Want to know the formula for success in media….let E stand for eyeballs and T stand for time, and you’re there: E x T = $.
Gathering your eyeballs and keeping them for as long as possible is the name of the game, which is currently seeing a free-for-all of big platform/bigmoney activity.
The global champion of E x T is Facebook, which as of the first quarter of 2016 had 1.65 billion monthly active users who spend, Facebook claims, an average of 50 minutes every day on the site.
A different retina register says Facebook only hooks viewers for 35 minutes a day, but, ComScore says that’s more than twice as much as the runner up, YouTube, which commands an average daily viewing time of 17 minutes, while all of Yahoo’s sites account for nine minutes, LinkedIn for two and Twitter just one minute a day. (See what you get, when you limit messages to an ADHD 140 keystrokes.)
Meanwhile, the mere mention of eyeballs and minutes is enough to set all the big-time time-grabber platforms chanting a single word…more, more, more. And here’s the funny thing, almost all these “content providers” to Facebook and YouTube add in Nextflix, Amazon, and even, nibbling at the edges of your peripheral vision, the online music site Spotify, which is adding a video service.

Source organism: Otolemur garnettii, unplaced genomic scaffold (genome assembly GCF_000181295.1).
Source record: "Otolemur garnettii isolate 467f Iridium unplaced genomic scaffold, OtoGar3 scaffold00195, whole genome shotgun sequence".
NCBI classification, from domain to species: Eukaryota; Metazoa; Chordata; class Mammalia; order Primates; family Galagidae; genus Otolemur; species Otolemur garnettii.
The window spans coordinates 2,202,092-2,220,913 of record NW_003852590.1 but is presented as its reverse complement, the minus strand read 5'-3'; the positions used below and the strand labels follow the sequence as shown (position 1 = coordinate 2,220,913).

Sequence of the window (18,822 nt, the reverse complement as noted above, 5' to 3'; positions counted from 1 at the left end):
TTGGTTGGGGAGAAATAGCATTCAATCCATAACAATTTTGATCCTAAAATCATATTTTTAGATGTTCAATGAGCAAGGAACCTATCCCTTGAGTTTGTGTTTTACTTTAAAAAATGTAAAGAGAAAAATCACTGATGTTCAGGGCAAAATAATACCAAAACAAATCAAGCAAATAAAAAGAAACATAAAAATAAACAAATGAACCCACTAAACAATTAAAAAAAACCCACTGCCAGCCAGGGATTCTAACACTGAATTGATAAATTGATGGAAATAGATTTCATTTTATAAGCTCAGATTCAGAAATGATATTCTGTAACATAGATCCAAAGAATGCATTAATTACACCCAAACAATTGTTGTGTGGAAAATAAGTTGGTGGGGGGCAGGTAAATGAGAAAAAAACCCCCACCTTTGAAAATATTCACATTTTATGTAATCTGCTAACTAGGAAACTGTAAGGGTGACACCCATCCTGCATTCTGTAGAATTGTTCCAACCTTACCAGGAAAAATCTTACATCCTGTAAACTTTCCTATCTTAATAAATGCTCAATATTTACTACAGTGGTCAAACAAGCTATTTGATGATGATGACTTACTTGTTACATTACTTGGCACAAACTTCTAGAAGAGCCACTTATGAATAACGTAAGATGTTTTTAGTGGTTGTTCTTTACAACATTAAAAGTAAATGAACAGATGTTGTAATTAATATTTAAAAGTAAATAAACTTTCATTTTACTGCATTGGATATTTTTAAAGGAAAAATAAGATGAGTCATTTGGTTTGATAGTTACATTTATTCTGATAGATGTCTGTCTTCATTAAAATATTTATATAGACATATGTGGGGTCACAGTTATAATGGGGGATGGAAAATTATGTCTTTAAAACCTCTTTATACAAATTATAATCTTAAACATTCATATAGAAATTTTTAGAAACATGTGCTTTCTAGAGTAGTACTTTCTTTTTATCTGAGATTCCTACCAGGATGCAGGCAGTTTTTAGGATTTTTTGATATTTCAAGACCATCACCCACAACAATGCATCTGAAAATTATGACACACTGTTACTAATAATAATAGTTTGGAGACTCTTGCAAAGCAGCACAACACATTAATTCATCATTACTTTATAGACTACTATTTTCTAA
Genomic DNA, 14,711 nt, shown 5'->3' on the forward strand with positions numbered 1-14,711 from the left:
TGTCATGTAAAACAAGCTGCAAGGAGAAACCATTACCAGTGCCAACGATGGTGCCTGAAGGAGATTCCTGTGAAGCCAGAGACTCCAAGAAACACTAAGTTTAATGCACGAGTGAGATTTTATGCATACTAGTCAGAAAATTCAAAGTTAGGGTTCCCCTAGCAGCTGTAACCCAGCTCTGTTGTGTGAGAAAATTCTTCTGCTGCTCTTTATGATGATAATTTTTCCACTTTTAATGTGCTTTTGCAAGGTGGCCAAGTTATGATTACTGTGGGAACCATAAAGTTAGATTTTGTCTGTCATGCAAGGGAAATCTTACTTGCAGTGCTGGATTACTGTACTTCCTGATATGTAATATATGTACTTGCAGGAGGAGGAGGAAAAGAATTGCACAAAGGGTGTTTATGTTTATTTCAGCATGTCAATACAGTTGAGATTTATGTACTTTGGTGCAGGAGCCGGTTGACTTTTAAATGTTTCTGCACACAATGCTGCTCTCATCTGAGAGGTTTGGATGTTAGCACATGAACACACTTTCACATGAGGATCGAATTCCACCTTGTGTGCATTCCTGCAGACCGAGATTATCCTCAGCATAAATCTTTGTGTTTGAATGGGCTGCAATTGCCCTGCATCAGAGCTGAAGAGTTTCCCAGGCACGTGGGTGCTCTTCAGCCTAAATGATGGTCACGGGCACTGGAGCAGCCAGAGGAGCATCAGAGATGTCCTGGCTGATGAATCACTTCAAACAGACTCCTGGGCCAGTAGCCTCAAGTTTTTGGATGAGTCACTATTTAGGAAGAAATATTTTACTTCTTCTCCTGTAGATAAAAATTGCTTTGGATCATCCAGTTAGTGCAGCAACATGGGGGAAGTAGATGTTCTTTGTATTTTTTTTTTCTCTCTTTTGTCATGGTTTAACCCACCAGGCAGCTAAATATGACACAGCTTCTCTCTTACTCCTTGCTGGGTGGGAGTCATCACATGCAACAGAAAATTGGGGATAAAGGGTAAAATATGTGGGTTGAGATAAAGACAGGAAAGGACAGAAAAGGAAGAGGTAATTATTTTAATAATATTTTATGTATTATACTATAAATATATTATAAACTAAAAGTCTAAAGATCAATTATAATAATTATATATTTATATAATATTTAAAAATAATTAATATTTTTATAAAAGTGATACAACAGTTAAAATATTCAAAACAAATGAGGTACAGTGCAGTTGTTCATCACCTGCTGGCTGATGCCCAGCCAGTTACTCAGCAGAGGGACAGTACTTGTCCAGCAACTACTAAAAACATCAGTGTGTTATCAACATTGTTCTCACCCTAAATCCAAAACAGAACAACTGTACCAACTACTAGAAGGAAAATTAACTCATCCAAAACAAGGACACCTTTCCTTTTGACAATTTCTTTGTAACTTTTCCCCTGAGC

But wait, isn’t time the only true zero-sum game? Everybody gets 24 hours a day, seven days a week, 52 weeks…you get the idea, so every new minute you give your eyeballs to Facebook or YouTube or Netflix, you are taking away from something. Like what? Anybody want to guess TV?
According to the Bureau of Labor Statistics, which keeps track of how all Americans spend their time, we still average 8.8 hours a day for sleep, and an hour and four minutes for eating, 19 minutes for reading, 17 for sport or exercise…but we allocate two hours 48 minutes a day to TV and movies. Whoa, you say, that gives TV and movies almost five times as much E x T as Facebook, ten times as much as YouTube. Yes, but that huge gap is narrowing. TV’s share is trending down, online entertainment is going up.
Why? I’ll offer two reasons: demography and technology. Online is the land of the young, and young like portable devices like smartphones to watch their video content. Things have gotten to the point, YouTube’s Boss Lady rushed to tell the world, that last December — remember December is a slow month for TV — more 18-to-49-year-olds watched YouTube than watched any TV network broadcast or cable. “In fact,” said Susan Wojcicki, “we reach[ed] more 18-to-49-year-olds during prime time than the top 10 TV shows combined.”
And what does E x T = again? That’s right, MONEY! And sure enough, our guest today, media correspondent Oriana Schwindt of International Business Times, one of the biggest ad agencies in the world announced it was moving ad buying money from TV to YouTube.
Oriana Schwindt covers the business of television for the Media, Tech, and Culture team. She has been plotting her House of Cards-style ascension to Ruler of All Television since she was 13, and she has yet to meet a low-rated TV show she didn’t like.